The obligation of the owner is, in the language of 2 of the act, 'to exercise due diligence, to properly equip, man, provision, and outfit said vessel, and to make said vessel seaworthy and capable of performing her intended voyage;' and that obligation was not discharged when this vessel sailed with a hole in her side, under the circumstances disclosed, whether the duty of seeing that it was closed devolved on officers of the ship, or the foreman of the stevedores, or on all of them. The obligation was to use due diligence to make her seaworthy before she started on her voyage, and the law recognizes no distinction founded on the character of the servants employed to accomplish that result.
We repeat that, even if the loss occur through fault or error in management, the exemption cannot be availed of unless the vessel was seaworthy when she sailed, or due diligence to make her so had been exercised; and it is for the owner to establish the existence of one or the other of these conditions. The word 'management' is not used without limitation, and is not, therefore, applicable in a general sense as well before as after sailing.
It is, of course, not to be understood as intimated that failure to close portholes necessarily creates unseaworthiness. That depends on circumstances, and we accept the finding of the district court and of the court of appeals, that it did so under the circumstances of this case.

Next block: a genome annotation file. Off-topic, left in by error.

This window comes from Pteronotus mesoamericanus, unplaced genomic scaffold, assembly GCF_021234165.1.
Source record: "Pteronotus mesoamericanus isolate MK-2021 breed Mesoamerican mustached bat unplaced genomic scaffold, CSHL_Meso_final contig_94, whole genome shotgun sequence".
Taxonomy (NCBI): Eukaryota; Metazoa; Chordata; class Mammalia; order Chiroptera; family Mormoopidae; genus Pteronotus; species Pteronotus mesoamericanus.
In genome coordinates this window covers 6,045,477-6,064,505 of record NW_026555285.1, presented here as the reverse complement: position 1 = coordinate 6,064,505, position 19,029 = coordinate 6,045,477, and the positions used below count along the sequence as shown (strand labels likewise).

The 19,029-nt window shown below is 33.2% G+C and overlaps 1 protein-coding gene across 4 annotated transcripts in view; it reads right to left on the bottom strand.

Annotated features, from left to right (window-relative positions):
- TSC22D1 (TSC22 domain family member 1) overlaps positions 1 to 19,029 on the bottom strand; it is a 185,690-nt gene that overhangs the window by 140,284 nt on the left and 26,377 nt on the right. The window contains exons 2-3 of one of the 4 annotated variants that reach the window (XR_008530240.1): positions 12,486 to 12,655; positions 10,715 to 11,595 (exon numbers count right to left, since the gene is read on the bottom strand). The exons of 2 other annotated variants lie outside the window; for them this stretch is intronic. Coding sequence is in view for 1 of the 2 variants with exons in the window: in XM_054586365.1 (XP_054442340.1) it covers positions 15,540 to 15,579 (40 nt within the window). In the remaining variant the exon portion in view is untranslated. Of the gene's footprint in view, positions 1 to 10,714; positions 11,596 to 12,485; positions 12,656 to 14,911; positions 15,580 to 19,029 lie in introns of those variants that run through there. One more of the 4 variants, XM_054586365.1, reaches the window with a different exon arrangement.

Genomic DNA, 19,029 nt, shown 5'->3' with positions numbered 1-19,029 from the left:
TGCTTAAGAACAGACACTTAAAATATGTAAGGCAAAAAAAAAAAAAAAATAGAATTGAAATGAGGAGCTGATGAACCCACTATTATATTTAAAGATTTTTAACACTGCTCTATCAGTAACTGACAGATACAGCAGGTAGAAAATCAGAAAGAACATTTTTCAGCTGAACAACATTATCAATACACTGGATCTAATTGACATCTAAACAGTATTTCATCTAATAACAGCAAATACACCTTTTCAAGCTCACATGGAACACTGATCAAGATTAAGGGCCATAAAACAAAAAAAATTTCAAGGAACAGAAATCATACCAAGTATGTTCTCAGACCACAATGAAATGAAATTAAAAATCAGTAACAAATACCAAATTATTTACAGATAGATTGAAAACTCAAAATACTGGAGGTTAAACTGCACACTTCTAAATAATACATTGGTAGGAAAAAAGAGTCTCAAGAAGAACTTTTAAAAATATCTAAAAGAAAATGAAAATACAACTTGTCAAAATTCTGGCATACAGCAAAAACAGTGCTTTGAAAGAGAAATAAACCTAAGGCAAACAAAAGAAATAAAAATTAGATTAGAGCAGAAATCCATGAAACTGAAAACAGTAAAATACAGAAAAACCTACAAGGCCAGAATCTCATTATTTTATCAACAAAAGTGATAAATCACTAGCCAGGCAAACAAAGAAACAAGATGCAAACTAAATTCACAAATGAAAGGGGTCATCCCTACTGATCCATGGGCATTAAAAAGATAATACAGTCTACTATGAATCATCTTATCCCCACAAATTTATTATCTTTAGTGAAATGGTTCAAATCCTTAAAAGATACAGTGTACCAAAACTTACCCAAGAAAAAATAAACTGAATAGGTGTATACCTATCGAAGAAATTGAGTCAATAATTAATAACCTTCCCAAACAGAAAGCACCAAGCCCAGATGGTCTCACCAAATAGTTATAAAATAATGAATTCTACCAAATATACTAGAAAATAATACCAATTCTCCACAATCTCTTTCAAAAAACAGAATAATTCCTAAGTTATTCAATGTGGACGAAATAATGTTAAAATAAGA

Nor do we say that the liability rests alone on the ignorance of the officers that the port covers were not securely fastened. This is not a case where it appears that the port would ordinarily have been left open, to be closed as the exigency might require, and where failure to close it during the voyage might be an error or fault in management. The importance of this point is well illustrated by Dallas, J., in the court of appeals, thus: 'But in the present case the port in question was not designedly left open, and its shutters ought not to have been left unfastened. They would not 'usually be left open for the [181 U.S. 218, 227] admission of light,' or for any purpose. They were believed by all concerned to have been securely closed, and that they would remain so throughout the voyage. It was neither intended nor expected that they would require or receive any attention at sea. It was not supposed that any control of them in the course of navigation and management would be necessary, and no duty to exercise control existed, simply because no need nor occasion for it could have been foreseen or perceived.'